British Columbia·In Depth

Meng Wanzhou back in spotlight as lawyers set to argue for disputed arrest documents

Meng Wanzhou's lawyers will begin eight days of hearings Monday, scheduled to argue for access to documents related to her initial detention and arrest at Vancouver's airport last December on a warrant for extradition to the U.S.

Meng's lawyers will argue that Donald Trump is using their client as a bargaining chip in a trade war

Meng Wanzhou is seen on her way to court for her last in-person appearance in May. She'll be back in B.C. Supreme Court this week seeking access to documents. (Ben Nelms/CBC)

Vancouver makes an unlikely front line in the battle between global superpowers.

But the Huawei executive whose arrest last year placed Canada in the middle of a conflict between China and the United States will again take centre stage in a B.C. courtroom this week.

Meng Wanzhou's lawyers will begin eight days of hearings Monday, scheduled to argue for access to documents related to her initial detention and arrest at Vancouver's airport last December on a warrant for extradition to the U.S.

In the time since the Huawei chief financial officer's last in-person court appearance in May, tensions between Canada and China have only worsened.

The relationship between China and the United States has also further deteriorated — and as they make their case, Meng's lawyers will argue that U.S. President Donald Trump is using their client as a bargaining chip in a trade war.

"The U.S. is attempting to use these extradition proceedings for economic and political gain," Meng's defence team said in a document filed with the court in advance of this week's hearing.

Accused of violating U.S. sanctions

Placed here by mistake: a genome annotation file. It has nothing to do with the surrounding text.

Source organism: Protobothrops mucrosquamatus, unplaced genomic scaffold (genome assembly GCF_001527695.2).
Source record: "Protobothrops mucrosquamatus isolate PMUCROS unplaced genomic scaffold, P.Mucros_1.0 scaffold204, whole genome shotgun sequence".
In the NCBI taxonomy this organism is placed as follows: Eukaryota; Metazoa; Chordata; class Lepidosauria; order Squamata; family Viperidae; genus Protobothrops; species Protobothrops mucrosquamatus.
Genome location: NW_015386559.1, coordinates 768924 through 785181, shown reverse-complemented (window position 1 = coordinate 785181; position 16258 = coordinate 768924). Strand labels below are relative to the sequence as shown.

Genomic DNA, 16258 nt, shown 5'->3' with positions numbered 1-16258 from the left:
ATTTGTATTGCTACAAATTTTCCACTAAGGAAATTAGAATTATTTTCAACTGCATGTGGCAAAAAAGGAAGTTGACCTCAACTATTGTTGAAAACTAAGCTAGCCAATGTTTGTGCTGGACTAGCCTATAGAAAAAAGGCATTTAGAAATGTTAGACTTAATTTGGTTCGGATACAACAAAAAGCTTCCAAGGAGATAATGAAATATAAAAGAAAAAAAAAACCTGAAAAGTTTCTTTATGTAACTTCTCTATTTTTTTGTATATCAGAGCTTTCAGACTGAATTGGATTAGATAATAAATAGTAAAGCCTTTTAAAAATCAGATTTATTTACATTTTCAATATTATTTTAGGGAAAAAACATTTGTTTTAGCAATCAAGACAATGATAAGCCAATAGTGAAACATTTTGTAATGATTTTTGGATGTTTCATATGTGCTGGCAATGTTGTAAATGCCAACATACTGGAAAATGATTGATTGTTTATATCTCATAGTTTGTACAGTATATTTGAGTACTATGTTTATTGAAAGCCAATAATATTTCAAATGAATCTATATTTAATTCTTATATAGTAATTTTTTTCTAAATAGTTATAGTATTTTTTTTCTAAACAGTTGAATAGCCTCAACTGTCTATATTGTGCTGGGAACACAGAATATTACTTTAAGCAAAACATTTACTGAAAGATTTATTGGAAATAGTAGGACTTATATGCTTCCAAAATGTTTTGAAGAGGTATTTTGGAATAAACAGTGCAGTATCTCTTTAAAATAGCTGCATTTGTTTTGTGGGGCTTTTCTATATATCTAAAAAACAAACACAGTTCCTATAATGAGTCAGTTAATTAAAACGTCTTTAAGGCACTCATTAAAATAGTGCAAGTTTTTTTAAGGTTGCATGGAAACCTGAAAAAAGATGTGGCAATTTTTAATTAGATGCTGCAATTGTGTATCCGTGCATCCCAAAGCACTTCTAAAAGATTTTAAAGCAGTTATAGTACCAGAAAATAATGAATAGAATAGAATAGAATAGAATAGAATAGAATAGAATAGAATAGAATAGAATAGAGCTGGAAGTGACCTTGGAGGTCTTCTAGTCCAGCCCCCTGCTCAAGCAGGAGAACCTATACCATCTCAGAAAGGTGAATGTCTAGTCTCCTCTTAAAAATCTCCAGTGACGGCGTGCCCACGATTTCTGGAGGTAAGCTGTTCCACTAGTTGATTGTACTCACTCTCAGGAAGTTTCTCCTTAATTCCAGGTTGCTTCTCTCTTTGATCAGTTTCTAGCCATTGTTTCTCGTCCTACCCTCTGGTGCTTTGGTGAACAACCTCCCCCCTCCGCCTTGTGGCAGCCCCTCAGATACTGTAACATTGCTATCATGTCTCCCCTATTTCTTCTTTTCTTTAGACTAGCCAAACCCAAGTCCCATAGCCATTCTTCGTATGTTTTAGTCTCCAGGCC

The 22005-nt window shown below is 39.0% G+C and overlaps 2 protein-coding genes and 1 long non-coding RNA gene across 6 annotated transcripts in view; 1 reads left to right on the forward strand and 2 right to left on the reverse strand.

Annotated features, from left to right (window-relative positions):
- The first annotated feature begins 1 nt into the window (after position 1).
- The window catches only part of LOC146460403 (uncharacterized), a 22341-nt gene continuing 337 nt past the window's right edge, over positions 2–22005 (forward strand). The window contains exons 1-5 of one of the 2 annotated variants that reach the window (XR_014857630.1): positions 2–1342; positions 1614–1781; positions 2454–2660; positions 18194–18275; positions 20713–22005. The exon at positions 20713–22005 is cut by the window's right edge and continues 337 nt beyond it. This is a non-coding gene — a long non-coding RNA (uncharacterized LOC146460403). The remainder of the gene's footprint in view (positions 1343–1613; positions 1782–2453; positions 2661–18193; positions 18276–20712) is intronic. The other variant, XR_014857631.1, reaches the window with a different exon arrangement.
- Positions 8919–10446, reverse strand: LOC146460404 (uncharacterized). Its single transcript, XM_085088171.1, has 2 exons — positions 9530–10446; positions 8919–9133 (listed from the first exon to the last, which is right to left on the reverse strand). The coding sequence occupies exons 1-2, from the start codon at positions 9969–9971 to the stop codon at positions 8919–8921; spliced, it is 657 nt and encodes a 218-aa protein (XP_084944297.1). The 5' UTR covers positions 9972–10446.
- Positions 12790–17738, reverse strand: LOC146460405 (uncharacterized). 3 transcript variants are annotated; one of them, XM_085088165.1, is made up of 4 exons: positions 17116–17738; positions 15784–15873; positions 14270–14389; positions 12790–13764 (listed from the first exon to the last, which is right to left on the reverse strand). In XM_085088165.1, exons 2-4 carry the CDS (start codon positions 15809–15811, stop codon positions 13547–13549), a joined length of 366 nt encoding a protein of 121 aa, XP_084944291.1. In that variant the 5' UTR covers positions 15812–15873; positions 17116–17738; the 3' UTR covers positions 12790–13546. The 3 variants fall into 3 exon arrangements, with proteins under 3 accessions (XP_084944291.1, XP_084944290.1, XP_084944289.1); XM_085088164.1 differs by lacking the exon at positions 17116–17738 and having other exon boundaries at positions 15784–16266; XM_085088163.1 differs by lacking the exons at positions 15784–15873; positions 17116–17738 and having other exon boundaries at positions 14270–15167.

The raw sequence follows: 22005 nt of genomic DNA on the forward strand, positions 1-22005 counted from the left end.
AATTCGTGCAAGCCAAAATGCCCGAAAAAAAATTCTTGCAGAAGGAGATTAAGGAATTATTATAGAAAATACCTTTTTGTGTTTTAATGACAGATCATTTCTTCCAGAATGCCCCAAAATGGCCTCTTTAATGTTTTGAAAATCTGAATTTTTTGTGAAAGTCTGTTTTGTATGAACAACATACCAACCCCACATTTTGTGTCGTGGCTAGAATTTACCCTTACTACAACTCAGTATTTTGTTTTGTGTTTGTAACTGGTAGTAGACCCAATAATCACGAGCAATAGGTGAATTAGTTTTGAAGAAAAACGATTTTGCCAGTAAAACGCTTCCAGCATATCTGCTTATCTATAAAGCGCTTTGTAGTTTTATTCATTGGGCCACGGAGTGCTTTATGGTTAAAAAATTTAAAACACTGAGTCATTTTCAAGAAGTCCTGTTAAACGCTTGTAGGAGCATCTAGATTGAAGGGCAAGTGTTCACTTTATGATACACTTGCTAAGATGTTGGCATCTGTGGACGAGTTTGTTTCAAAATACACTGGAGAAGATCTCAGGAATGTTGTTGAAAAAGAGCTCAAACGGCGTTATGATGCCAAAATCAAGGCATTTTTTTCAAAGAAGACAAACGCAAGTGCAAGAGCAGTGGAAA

Meng — daughter of Huawei founder Ren Zhengfei — was arrested on Dec. 1, 2018, on a stopover from Hong Kong to Mexico City. Her ultimate destination was Buenos Aires.

Both Meng and Huawei as a company face 13 criminal counts of conspiracy, fraud and obstruction in the U.S.

The charges relate to an alleged scheme to circumvent sanctions against Iran through Skycom, a shadow company in Tehran that prosecutors claim was actually controlled by Huawei.

Meng has been living under the terms of a self-funded form of house arrest since she was released on $10 million bail last December. She is guarded around the clock. (Ben Nelms/Reuters)

Meng is accused of lying about the relationship of the two companies to an HSBC executive during a meeting at a Hong Kong restaurant in 2013 — allegedly putting U.S. banks at risk of violating sanctions.

Both she and Huawei have denied all the allegations.

The 47-year-old has been living under a form of house arrest in one of her two multi-million-dollar Vancouver homes after being released on $10 million bail in the weeks following her initial detention.

'Unlawfully detained, searched and interrogated'

Last December, President Donald Trump said he would be willing to intervene with the U.S. Justice Department in the case against Meng, if it would help secure a trade deal with Beijing.

In documents filed with the court in advance of this week's proceedings, Meng's lawyers claim Trump's comments provide "important context to what occurred" in the days and hours leading up to her arrest.